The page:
Developmental temperature affects the expression of ejaculatory traits and the outcome of sperm competition in Callosobruchus maculatus

Vasudeva, R. and Deeming, D. C. and Eady, P. E. (2014) Developmental temperature affects the expression of ejaculatory traits and the outcome of sperm competition in Callosobruchus maculatus. Journal of Evolutionary Biology, 27 (9). pp. 1811-1818. ISSN 1420-9101

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Item Type:Article
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Abstract

The outcome of post-copulatory sexual selection is determined by a complex
set of interactions between the primary reproductive traits of two or more
males and their interactions with the reproductive traits of the female.
Recently, a number of studies have shown the primary reproductive traits
of both males and females express phenotypic plasticity in response to the
thermal environment experienced during ontogeny. However, how plasticity
in these traits affects the dynamics of sperm competition remains largely
unknown. Here, we demonstrate plasticity in testes size, sperm size and
sperm number in response to developmental temperature in the bruchid
beetle Callosobruchus maculatus. Males reared at the highest temperature
eclosed at the smallest body size and had the smallest absolute and relative
testes size. Males reared at both the high- and low-temperature extremes
produced both fewer and smaller sperm than males reared at intermediate
temperatures. In the absence of sperm competition, developmental temperature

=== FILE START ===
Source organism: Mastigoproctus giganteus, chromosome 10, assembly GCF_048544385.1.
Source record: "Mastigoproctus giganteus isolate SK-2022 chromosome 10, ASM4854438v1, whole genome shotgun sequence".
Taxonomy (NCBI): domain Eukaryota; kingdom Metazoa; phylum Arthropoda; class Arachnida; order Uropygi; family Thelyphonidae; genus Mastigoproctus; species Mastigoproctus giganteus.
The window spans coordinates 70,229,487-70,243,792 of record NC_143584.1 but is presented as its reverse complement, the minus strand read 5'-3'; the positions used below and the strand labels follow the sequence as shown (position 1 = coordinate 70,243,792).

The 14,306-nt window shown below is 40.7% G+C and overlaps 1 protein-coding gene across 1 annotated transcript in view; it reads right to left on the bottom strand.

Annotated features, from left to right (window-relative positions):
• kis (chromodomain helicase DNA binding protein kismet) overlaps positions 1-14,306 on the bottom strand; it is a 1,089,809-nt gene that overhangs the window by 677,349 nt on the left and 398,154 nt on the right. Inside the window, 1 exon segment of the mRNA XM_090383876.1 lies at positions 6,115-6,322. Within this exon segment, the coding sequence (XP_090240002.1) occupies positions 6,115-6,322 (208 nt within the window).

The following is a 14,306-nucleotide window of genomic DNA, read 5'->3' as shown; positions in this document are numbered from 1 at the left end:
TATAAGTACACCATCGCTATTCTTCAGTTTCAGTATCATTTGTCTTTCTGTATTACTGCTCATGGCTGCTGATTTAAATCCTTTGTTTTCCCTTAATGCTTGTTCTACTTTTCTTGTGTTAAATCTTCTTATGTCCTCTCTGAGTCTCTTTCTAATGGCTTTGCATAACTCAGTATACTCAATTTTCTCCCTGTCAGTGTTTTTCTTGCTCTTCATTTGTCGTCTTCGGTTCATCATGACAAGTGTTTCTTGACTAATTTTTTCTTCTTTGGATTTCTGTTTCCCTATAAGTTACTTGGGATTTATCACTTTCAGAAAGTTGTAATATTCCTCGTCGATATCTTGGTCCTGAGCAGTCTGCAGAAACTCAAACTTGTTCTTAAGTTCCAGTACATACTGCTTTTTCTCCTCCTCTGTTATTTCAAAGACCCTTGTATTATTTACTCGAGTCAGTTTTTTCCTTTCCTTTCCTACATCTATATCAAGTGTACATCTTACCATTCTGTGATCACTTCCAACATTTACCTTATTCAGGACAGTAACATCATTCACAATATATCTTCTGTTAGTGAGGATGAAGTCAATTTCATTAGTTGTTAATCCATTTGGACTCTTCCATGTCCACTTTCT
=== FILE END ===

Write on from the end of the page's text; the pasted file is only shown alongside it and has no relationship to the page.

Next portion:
had no effect on male fertility. However, under conditions of sperm
competition, males reared at either temperature extreme were less competitive
in terms of sperm offence (P2), whereas those reared at the lowest temperature
were less competitive in terms of sperm defence (P1). This suggests
the developmental pathways that regulate the phenotypic expression of
these ejaculatory traits are subject to both natural and sexual selection: natural
selection in the pre-ejaculatory environment and sexual selection in
the post-ejaculatory environment. In nature, thermal heterogeneity during
development is commonplace. Therefore, we suggest the interplay between
ecology and development represents an important, yet hitherto underestimated
component of male fitness via post-copulatory sexual selection.

Keywords:ontogeny, sexual selection, reaction norm, phenotypic plasticity, NotOAChecked
Subjects:C Biological Sciences > C120 Behavioural Biology
C Biological Sciences > C140 Developmental/Reproductive Biology
C Biological Sciences > C182 Evolution
Divisions:College of Science > School of Life Sciences
ID Code:19575
Deposited On:12 Nov 2015 19:19

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